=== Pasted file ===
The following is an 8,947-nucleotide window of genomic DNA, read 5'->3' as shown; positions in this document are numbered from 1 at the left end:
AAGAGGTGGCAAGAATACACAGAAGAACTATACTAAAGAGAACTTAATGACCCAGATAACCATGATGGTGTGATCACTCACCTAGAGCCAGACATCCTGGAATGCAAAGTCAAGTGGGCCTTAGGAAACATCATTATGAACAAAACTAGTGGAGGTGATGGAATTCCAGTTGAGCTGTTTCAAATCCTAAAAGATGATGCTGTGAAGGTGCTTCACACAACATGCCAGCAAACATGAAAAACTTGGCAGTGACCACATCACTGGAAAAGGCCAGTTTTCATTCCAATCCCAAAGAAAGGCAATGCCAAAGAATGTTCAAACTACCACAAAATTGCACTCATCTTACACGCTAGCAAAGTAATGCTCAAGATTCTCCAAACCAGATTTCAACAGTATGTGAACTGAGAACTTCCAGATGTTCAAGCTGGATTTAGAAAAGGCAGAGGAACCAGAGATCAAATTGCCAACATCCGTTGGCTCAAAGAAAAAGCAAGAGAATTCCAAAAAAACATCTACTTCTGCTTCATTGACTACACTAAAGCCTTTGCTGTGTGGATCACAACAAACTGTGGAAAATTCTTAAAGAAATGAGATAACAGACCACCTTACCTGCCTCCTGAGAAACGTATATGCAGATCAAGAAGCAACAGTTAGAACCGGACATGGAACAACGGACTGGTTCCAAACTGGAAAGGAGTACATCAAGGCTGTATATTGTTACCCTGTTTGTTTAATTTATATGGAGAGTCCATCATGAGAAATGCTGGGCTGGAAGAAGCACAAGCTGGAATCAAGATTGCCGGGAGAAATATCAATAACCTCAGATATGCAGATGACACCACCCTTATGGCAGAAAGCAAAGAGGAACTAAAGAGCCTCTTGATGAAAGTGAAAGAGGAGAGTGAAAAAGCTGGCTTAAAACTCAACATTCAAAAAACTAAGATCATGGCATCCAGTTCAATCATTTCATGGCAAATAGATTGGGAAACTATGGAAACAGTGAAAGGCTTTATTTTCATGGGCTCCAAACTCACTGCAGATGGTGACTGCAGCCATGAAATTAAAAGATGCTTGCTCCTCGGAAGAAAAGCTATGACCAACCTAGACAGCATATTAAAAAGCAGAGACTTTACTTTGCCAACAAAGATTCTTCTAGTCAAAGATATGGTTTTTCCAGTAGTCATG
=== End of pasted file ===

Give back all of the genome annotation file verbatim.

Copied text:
The following is an 8,947-nucleotide window of genomic DNA, read 5'->3' as shown; positions in this document are numbered from 1 at the left end:
AAGAGGTGGCAAGAATACACAGAAGAACTATACTAAAGAGAACTTAATGACCCAGATAACCATGATGGTGTGATCACTCACCTAGAGCCAGACATCCTGGAATGCAAAGTCAAGTGGGCCTTAGGAAACATCATTATGAACAAAACTAGTGGAGGTGATGGAATTCCAGTTGAGCTGTTTCAAATCCTAAAAGATGATGCTGTGAAGGTGCTTCACACAACATGCCAGCAAACATGAAAAACTTGGCAGTGACCACATCACTGGAAAAGGCCAGTTTTCATTCCAATCCCAAAGAAAGGCAATGCCAAAGAATGTTCAAACTACCACAAAATTGCACTCATCTTACACGCTAGCAAAGTAATGCTCAAGATTCTCCAAACCAGATTTCAACAGTATGTGAACTGAGAACTTCCAGATGTTCAAGCTGGATTTAGAAAAGGCAGAGGAACCAGAGATCAAATTGCCAACATCCGTTGGCTCAAAGAAAAAGCAAGAGAATTCCAAAAAAACATCTACTTCTGCTTCATTGACTACACTAAAGCCTTTGCTGTGTGGATCACAACAAACTGTGGAAAATTCTTAAAGAAATGAGATAACAGACCACCTTACCTGCCTCCTGAGAAACGTATATGCAGATCAAGAAGCAACAGTTAGAACCGGACATGGAACAACGGACTGGTTCCAAACTGGAAAGGAGTACATCAAGGCTGTATATTGTTACCCTGTTTGTTTAATTTATATGGAGAGTCCATCATGAGAAATGCTGGGCTGGAAGAAGCACAAGCTGGAATCAAGATTGCCGGGAGAAATATCAATAACCTCAGATATGCAGATGACACCACCCTTATGGCAGAAAGCAAAGAGGAACTAAAGAGCCTCTTGATGAAAGTGAAAGAGGAGAGTGAAAAAGCTGGCTTAAAACTCAACATTCAAAAAACTAAGATCATGGCATCCAGTTCAATCATTTCATGGCAAATAGATTGGGAAACTATGGAAACAGTGAAAGGCTTTATTTTCATGGGCTCCAAACTCACTGCAGATGGTGACTGCAGCCATGAAATTAAAAGATGCTTGCTCCTCGGAAGAAAAGCTATGACCAACCTAGACAGCATATTAAAAAGCAGAGACTTTACTTTGCCAACAAAGATTCTTCTAGTCAAAGATATGGTTTTTCCAGTAGTCATG